Michael Shermer is a longstanding, vociferous sceptic about the paranormal. However, in his October 2014 column in Scientific American, he said: “Often I am asked if I have ever encountered something that I could not explain. What my interlocutors have in mind are… anomalous and mystifying events that suggest the existence of the paranormal or supernatural. My answer is: yes, now I have”.
He was planning to marry his fiancée, who had been close to her grandfather, who had died when she was 16. One thing of his she had kept was a 1978 transistor radio. “Shermer tried to get it to work. He put in new batteries, looked for loose connections, and tried smacking it on a hard surface, It still wouldn’t work. So he gave up and placed it in the back of a desk drawer in their bedroom”. At the wedding, his wife “was feeling sad that her grandfather wasn’t there to give her away. After the wedding ceremony, something strange happened. They heard music. They traced it to the desk drawer in the bedroom. It was the grandfather’s radio, playing a love song.
“They were stunned into silence. Finally (his wife) whispered, ‘My grandfather is here with us, I’m not alone’. The radio continued to play that evening, fell silent the next day, and never worked again. Shermer’s reaction: ‘I have to admit, it rocked me back on my heels and shook my scepticism to its core’. As a result, he wrote… : ‘(If) we are to take seriously the scientific credo to keep an open mind and remain agnostic when the evidence is indecisive or the riddle unsolved, we should not shut the doors of perception when they may be opened to us to marvel in the mysterious’ ”.
Two years later, however, he had returned to his previous dogmatic scepticism. In the same journal he wrote: “Where the known meets the unknown we are tempted to inject paranormal and supernatural forces to explain unsolved mysteries. We must resist the temptation because such efforts can never succeed, not even in principle”. Radin continues: “Shermer justified his confidence by citing Caltech physicist Sean Carroll, because Carroll concluded that the laws of physics ‘rule out the possibility of true psychic powers’. Why? Because, Shermer continued, ‘the particles and forces of nature don’t allow us to bend spoons, levitate or read minds’. Schermer “concluded with certainty that searching for paranormal or supernatural forces ‘can never succeed’ ”.
As an aside, my conclusion from the above is that the laws of physics must be inadequate, if it is claimed that they give a complete picture of the true nature of the universe. They do not take into account the nature of the psyche. The belief that the laws of physics rule out parapsychology obviously derives from the philosophy of materialism. The reality of ESP, as Radin has persuasively argued over many years, offers evidence that this philosophy is false.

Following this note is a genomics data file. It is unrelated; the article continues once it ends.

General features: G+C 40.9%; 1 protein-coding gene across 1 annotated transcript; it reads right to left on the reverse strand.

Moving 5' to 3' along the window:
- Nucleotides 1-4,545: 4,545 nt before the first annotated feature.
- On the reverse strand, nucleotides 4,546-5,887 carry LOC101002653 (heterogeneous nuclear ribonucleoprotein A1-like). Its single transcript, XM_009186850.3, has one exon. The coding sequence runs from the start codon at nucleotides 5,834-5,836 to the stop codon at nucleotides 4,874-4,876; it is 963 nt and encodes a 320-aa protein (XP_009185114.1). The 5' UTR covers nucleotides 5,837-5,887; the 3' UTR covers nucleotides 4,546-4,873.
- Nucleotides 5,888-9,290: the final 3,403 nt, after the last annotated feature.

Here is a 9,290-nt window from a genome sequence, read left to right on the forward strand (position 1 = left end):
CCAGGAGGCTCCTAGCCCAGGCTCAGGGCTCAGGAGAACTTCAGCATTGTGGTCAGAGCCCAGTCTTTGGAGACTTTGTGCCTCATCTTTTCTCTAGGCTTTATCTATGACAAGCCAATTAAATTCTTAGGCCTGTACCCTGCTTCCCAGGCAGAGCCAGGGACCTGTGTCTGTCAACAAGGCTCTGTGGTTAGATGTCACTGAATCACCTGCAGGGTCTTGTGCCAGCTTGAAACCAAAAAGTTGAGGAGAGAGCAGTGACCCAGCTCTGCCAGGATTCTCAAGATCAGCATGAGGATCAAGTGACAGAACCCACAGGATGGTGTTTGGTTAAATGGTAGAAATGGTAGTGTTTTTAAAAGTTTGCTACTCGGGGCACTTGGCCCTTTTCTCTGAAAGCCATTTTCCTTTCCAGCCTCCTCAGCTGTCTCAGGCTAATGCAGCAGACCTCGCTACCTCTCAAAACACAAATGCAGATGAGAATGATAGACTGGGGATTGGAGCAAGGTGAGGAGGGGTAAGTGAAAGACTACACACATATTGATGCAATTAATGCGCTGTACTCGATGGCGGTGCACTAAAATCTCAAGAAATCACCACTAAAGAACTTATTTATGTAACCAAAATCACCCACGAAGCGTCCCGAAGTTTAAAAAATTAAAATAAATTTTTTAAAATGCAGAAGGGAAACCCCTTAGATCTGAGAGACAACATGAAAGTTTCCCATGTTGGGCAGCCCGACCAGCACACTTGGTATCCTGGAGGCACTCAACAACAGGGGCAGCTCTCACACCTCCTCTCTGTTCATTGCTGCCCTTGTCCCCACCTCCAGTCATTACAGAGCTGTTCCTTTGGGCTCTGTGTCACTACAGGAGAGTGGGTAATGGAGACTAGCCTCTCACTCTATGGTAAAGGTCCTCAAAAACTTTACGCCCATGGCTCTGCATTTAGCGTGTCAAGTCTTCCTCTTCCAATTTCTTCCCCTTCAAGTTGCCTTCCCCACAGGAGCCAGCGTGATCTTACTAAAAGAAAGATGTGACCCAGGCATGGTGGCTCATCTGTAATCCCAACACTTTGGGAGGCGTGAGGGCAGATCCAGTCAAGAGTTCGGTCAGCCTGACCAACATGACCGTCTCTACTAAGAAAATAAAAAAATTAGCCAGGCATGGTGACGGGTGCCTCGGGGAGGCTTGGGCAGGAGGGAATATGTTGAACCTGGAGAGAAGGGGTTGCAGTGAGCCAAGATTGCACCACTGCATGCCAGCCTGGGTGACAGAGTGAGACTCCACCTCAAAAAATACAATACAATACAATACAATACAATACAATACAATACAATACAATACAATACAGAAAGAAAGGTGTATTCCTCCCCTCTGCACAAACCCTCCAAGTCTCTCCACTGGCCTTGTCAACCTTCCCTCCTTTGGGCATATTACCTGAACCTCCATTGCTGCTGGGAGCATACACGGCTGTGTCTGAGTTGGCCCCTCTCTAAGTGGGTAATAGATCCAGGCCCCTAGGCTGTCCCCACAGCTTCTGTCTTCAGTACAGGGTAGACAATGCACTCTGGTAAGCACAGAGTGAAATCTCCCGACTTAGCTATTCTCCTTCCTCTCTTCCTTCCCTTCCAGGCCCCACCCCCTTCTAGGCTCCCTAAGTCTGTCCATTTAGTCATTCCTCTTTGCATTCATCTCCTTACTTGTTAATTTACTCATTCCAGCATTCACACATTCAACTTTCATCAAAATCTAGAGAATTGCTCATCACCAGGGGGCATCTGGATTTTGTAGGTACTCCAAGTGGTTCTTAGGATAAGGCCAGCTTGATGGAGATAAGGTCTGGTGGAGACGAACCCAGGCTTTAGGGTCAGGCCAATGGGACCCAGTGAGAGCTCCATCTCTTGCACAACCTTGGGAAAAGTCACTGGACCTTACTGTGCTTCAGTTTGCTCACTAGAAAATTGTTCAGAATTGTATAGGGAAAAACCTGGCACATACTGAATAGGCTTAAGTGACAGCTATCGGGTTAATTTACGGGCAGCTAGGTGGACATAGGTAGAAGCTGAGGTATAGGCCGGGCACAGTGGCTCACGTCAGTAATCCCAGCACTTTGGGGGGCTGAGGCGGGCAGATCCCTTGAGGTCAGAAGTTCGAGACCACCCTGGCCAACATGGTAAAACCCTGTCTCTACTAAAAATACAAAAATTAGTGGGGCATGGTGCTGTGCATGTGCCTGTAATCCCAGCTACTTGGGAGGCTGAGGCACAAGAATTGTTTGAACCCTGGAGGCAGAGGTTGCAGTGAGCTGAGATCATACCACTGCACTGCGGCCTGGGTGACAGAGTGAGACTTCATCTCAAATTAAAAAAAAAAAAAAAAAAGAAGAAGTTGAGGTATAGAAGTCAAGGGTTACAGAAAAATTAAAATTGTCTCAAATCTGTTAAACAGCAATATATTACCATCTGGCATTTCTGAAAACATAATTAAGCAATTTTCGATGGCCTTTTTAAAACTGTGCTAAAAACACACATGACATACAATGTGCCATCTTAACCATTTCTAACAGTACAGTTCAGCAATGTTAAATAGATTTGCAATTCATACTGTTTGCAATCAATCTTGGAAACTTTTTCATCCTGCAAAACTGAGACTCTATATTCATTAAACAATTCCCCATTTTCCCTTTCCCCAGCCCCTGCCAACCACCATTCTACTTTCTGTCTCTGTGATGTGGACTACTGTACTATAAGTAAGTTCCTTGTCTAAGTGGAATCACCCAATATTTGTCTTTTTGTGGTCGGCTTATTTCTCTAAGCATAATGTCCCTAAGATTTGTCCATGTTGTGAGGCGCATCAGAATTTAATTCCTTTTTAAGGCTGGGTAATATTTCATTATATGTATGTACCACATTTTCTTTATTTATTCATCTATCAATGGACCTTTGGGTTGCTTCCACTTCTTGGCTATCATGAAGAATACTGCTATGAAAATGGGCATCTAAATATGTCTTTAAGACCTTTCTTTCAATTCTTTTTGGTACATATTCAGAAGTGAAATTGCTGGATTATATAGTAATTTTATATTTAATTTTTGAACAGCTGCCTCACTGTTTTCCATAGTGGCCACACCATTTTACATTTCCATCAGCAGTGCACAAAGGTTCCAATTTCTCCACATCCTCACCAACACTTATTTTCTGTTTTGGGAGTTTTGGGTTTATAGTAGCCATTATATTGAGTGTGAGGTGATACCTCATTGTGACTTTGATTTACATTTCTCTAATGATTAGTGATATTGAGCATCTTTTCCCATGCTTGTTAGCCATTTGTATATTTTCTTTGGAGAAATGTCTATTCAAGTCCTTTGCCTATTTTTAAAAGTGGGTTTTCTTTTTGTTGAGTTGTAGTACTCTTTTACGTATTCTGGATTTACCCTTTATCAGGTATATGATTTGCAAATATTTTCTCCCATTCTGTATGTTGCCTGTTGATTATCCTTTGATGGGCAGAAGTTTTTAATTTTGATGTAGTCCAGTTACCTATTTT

He comments about Shermer that “when one encounters a belief-shattering event, it’s not uncommon to promptly forget about it, or even to deny that it ever happened. Psychologists use the term repression to describe such cases”. Another similar psychoanalytic term is defence mechanism. The psychological syndrome that modern sceptical scientists suffer from could be called the pathological fear of the irrational. They feel comfortable only in the ordered, logical world of the rational mind they choose to inhabit. They insulate themselves by denying that paranormal forces exist. Or, to repeat Jack Preston King’s words: such people “build around themselves a mental structure that makes sense and is reliable and comforting… They build their identity around protecting themselves from the mystery of the world”.
On this theme Elizabeth Mayer says: “The human psyche is organized to escape the experience of fear. We use a vast array of defenses to channel, transform, suppress, and regulate fear. When those defenses work best, they operate unconsciously. People cannot explain why they carry out behaviour which stems from workings of the unconscious mind. When they try, they often make up plausible but incorrect explanations’ ” (p102). One good example of which would be many of the ‘laws’ of science, especially Sean Carroll’s understanding of the laws of physics.
Those of a scientific mindset often accuse believers in the paranormal and supernatural of being deluded, i.e. having psychological problems. Perhaps the opposite is the case, and that it’s actually the scientists who need therapy.
1. Grafton Books, 1987
2. Bantam, 2008
3. Harmony, 2018